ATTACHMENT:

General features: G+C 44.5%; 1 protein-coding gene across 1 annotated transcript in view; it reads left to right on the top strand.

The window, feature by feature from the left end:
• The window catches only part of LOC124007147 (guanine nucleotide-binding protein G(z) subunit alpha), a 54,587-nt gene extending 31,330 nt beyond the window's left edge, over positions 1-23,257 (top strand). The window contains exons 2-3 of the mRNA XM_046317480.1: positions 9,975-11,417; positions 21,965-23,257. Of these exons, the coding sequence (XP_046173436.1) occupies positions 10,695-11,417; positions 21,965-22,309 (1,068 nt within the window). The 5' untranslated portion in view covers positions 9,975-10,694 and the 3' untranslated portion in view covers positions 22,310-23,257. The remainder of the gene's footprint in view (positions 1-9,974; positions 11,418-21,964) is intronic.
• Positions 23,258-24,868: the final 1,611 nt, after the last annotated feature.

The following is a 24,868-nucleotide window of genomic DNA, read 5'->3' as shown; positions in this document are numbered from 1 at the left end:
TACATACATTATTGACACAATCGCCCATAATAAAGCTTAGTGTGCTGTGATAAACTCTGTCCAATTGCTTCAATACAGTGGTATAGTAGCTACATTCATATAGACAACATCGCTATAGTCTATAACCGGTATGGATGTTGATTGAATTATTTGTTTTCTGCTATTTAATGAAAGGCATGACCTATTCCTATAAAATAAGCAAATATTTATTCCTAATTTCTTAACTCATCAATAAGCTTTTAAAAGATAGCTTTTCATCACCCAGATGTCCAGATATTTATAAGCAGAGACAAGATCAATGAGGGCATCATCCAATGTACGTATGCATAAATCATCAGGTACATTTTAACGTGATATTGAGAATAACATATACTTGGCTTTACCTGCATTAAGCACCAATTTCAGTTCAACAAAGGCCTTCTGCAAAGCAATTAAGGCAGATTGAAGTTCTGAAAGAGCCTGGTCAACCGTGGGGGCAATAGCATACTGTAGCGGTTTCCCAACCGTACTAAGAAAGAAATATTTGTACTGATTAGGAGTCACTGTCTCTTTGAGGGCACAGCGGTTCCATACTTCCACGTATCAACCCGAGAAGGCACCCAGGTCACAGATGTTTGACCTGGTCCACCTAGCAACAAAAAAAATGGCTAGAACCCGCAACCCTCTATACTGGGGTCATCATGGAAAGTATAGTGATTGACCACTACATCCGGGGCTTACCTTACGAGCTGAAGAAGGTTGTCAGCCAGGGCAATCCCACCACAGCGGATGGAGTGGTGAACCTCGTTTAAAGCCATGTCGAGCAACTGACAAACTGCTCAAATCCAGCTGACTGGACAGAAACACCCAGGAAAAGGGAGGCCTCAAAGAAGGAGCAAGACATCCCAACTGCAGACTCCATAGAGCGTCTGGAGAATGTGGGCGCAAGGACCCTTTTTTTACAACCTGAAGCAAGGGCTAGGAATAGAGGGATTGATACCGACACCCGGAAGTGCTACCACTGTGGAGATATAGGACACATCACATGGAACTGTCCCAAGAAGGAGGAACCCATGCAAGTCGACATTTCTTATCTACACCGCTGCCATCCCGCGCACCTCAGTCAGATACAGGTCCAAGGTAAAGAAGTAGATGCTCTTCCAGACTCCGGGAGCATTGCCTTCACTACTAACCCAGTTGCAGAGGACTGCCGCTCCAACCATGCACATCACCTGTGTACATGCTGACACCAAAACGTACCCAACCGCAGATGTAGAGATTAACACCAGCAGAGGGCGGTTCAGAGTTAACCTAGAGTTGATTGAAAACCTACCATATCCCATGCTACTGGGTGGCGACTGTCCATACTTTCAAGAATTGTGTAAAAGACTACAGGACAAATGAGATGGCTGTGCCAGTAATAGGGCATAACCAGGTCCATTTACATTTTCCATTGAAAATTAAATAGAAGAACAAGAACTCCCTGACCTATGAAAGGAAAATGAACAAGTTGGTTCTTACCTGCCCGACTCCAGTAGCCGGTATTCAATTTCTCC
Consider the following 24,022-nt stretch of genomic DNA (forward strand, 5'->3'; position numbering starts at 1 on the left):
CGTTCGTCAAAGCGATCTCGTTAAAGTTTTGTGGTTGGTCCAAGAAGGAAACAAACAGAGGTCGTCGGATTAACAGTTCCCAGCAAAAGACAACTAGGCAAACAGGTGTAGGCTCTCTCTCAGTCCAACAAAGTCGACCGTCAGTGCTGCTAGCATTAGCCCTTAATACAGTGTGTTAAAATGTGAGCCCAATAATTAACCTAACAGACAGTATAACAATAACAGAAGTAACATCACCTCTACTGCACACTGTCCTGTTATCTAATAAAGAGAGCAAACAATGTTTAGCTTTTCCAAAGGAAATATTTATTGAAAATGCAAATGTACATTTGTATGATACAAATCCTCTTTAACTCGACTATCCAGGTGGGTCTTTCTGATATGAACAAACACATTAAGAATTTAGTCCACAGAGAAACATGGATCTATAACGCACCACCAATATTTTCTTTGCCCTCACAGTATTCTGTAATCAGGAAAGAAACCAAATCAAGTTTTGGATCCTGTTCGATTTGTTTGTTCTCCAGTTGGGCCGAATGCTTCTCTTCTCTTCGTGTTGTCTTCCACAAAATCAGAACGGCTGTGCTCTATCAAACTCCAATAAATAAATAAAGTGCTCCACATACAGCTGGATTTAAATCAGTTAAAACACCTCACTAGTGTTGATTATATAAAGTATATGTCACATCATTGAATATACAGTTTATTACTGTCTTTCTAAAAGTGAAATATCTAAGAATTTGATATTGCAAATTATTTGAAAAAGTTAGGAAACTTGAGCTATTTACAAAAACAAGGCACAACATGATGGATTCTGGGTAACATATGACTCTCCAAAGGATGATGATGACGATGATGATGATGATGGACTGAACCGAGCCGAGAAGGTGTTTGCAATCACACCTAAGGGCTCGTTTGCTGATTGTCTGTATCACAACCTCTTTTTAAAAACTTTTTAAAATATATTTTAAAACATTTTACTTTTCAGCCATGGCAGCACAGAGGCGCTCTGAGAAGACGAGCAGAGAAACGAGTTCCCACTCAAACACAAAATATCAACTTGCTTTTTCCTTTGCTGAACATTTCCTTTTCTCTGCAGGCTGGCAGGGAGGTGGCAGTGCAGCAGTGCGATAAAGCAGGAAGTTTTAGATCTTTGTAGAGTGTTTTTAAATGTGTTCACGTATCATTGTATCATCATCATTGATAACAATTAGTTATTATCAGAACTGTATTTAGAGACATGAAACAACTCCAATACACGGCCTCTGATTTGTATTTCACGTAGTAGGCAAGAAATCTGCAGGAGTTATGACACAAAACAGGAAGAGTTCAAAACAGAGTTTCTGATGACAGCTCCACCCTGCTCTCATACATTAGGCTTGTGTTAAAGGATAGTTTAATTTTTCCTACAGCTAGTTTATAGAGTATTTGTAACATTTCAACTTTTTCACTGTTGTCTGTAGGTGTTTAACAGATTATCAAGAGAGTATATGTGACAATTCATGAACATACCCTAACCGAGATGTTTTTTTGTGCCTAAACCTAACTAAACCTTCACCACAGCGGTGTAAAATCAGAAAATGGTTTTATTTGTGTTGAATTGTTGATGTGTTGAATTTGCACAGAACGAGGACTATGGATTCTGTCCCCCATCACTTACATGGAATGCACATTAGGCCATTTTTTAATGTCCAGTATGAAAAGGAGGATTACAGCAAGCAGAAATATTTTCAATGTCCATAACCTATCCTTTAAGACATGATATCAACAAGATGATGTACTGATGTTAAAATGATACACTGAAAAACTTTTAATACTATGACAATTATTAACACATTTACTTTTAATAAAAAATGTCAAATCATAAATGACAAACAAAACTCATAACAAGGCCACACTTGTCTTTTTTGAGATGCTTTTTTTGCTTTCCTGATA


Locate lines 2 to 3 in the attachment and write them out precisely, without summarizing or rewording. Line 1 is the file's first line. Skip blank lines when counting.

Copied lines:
The window, feature by feature from the left end:
• The window catches only part of LOC124007147 (guanine nucleotide-binding protein G(z) subunit alpha), a 54,587-nt gene extending 31,330 nt beyond the window's left edge, over positions 1-23,257 (top strand). The window contains exons 2-3 of the mRNA XM_046317480.1: positions 9,975-11,417; positions 21,965-23,257. Of these exons, the coding sequence (XP_046173436.1) occupies positions 10,695-11,417; positions 21,965-22,309 (1,068 nt within the window). The 5' untranslated portion in view covers positions 9,975-10,694 and the 3' untranslated portion in view covers positions 22,310-23,257. The remainder of the gene's footprint in view (positions 1-9,974; positions 11,418-21,964) is intronic.